Update 3:55 p.m.
Tennessee will pass on running health insurance exchanges and instead hand off those duties to the federal government, Gov. Bill Haslam said Monday.
The governor, who has faced months of mounting pressure from Republican lawmakers  and phone calls from the public, said the federal government hasn’t given him enough confidence to buy into the idea of running the exchange. Haslam informed U.S. Department of Health and Human Services Secretary Kathleen Sebelius of his decision in a letter dated Dec. 10 .
“There will be people who say, ‘Oh you are just making a political decision,’ he told Nashville Downtown Rotary Club members at the Wildhorse Saloon Monday. “If it was a political decision, we would have made this months ago.”
The federal government is now left to run the exchanges, which are online marketplaces for people and small businesses to comparison shop for health insurance plans. The exchanges are required by the Patient Protection and Affordable Care Act with open enrollment beginning next October and health plans kicking in by January 2014.
Haslam, who has said he is opposed to the so-called “Obamacare” program, had for months put off his decision  on whether to run the exchanges, first by saying he wanted to wait until after the presidential election, then by taking advantage of the federal government giving states an extra month to decide.
The governor has yet to decide whether to expand the state’s TennCare program, another decision that the governor is faced with under so-called “Obamacare.”
Haslam told reporters a decision on expanding the Medicaid rolls may not come until the General Assembly has adjourned for the year. Republican leaders are largely resistant to expanding the program.
Haslam had originally leaned toward the state running the exchange and said Tennessee could run the system “better and cheaper” than the federal government. But as the governor approached deadlines to decide whether to take on the exchange, he pointed to a lack of specifics from federal officials on details of the program “that is scary, quite franky.”
“There would be significant risk involved with taking on an exchange while your department is still developing the rules of the game or if the federal government is ultimately going to control the most important levers,” Haslam said in his letter to Sebelius.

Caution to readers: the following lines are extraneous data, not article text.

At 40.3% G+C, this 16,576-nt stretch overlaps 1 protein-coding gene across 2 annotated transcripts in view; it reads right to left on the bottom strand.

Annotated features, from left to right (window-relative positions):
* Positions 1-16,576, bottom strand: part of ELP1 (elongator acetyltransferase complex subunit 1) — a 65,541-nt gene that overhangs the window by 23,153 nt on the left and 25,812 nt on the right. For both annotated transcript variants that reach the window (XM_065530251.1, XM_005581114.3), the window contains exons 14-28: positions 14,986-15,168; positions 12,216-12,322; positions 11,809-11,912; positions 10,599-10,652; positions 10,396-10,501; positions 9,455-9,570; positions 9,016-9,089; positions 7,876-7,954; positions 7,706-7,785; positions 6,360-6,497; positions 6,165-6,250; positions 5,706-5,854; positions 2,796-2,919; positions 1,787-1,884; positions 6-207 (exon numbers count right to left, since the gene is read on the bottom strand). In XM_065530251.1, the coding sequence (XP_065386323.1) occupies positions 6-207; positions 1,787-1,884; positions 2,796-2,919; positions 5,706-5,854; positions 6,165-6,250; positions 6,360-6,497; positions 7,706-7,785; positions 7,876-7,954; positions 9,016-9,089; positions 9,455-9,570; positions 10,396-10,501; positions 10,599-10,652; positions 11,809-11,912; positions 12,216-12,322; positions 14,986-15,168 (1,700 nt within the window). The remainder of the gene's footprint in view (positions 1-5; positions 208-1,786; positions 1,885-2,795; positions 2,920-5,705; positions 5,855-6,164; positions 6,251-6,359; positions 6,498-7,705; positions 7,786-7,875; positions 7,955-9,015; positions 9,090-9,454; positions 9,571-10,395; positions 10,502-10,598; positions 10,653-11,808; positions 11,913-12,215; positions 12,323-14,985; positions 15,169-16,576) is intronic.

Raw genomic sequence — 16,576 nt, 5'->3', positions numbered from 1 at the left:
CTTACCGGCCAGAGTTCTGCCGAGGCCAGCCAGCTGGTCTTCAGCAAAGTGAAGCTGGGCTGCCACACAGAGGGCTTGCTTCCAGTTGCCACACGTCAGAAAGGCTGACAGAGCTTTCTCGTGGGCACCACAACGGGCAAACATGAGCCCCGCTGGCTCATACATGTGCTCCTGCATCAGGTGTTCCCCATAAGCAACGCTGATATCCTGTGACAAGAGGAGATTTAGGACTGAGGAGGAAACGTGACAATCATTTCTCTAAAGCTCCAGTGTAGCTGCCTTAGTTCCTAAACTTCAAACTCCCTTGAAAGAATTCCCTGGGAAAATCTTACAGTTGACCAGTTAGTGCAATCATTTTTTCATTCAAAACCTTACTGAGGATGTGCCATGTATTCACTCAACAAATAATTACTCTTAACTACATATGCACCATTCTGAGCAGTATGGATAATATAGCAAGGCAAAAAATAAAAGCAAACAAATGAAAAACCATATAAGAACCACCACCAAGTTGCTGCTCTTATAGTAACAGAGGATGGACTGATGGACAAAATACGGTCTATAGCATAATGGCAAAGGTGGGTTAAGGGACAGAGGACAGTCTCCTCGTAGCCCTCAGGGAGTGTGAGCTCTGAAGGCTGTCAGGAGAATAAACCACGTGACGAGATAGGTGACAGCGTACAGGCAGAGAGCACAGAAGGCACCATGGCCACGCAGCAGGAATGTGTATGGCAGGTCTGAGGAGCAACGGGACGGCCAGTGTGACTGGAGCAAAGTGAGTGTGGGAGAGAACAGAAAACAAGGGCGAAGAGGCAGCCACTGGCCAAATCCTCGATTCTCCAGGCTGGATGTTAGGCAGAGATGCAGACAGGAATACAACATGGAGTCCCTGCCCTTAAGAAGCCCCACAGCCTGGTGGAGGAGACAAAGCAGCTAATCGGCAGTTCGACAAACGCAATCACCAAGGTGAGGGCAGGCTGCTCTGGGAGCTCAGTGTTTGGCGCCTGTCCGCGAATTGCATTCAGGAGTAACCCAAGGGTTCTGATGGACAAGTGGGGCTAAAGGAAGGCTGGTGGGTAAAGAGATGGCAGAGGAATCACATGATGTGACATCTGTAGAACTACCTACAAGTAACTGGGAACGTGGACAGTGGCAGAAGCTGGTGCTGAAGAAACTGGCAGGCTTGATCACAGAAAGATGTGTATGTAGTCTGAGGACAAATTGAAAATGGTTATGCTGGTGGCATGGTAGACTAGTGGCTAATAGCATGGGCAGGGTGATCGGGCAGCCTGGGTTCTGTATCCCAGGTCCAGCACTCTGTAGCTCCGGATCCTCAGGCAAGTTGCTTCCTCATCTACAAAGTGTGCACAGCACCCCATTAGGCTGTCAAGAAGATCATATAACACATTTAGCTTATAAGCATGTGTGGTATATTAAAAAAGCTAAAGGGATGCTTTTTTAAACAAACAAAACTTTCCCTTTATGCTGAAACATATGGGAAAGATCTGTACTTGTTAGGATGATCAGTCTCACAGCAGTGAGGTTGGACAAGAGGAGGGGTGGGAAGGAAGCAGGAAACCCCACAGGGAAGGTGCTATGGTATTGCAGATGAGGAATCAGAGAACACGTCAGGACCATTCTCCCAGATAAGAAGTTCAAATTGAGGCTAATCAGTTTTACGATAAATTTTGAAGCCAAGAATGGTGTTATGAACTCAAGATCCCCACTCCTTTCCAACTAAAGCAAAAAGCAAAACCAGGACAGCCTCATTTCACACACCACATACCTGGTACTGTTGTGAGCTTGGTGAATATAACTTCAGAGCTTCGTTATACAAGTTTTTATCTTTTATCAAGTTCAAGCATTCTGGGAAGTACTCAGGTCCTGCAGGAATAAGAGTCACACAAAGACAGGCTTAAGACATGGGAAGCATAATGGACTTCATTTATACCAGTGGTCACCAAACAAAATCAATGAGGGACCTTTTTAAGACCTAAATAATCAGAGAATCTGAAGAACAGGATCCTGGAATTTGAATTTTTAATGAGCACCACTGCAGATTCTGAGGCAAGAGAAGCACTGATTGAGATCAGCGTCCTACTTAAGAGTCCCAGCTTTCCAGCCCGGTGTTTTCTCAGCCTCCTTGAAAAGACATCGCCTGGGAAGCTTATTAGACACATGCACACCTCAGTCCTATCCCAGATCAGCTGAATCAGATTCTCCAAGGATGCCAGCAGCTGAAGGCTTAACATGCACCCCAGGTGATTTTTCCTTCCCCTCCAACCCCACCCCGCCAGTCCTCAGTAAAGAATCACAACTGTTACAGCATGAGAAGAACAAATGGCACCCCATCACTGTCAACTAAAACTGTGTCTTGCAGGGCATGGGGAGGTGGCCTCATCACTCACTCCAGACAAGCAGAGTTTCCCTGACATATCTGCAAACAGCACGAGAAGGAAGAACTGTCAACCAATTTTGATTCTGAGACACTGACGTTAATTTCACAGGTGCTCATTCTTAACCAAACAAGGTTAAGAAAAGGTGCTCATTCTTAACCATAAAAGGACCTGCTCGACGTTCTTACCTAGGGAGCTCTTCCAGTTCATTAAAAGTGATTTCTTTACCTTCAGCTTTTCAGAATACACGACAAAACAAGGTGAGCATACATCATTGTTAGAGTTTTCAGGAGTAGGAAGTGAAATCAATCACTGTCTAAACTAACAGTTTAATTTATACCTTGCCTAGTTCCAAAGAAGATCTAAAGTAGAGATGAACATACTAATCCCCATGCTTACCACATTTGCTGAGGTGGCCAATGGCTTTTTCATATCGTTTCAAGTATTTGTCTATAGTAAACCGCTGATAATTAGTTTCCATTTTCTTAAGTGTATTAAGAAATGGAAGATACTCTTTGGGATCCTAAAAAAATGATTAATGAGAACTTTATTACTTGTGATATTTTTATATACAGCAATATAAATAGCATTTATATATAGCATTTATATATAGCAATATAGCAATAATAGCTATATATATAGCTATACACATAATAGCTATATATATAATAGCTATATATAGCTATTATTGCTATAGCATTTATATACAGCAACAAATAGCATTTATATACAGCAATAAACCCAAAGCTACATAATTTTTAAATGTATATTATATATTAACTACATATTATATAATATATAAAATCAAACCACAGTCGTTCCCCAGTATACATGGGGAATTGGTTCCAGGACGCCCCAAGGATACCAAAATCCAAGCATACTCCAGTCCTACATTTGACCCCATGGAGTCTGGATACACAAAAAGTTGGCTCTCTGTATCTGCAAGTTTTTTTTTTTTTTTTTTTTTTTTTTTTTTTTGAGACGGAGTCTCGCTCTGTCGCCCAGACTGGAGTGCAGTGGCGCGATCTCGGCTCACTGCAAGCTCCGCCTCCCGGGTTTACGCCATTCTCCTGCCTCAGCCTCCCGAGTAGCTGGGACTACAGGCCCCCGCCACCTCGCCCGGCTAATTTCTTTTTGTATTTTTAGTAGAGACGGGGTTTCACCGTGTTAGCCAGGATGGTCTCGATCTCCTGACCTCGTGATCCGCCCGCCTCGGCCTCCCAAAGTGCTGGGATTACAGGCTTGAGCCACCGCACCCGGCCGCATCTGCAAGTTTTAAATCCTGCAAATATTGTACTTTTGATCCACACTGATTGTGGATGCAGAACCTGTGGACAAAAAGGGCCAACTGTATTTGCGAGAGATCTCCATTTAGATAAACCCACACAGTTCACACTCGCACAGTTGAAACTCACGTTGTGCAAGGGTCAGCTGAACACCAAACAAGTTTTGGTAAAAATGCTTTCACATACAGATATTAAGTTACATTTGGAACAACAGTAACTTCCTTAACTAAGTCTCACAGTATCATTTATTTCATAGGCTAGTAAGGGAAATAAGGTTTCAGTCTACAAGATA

Meanwhile, Republicans have been vocally opposed to signing up to a state-run exchange, including GOP lawmakers elected in November on platforms opposing “Obamacare.”
“The decisions regarding health care are best left to each Tennessean and their doctor — not a massive bureaucracy that is sure to send this country further into debt,” said House Speaker Beth Harwell, backing Haslam’s decision.
The governor’s office has fielded more than 4,000 emails and 2,000 phone calls from the public about the exchanges, according to the governor’s spokesman. Most of those phone calls came from people opposed to the exchanges .
A Tea Party rally outside the state Capitol  building last week featured protesters demanding the governor “just say no” to a state-run exchange.
Health insurance companies such as BlueCross BlueShield of Tennessee were in favor of a state-run exchange but said they would work with the federal government instead.
“We certainly understand and respect the governor’s decision on the exchange,” said Bill Gracey, BlueCross CEO, told The City Paper. “With this clear direction, BlueCross will continue taking the steps necessary to have new individual products ready for Tennesseans when open enrollment for the exchange begins.”
Democrats, who are in the minority on Capitol Hill, accused the governor of folding to the will of the GOP-led legislature.
“I’m disappointed to see the governor pandering to the far right of his party rather than doing what is best for the people of Tennessee,” said Leader Craig Fitzhugh, of Ripley. “I would hate to know that I had a 70 percent approval rating statewide, and couldn’t get my own party to support my initiatives.”
Rep. Glen Casada, House Republican Caucus chairman from Franklin, argued the decision was anything but political.
“Democrats, who are on the outside looking in and have an insatiable appetite for government largesse, will try and paint this as a political decision by the Governor. That could not be further from the truth,” he said.
|Letter to Secretary Sebelius.pdf ||98.4 KB|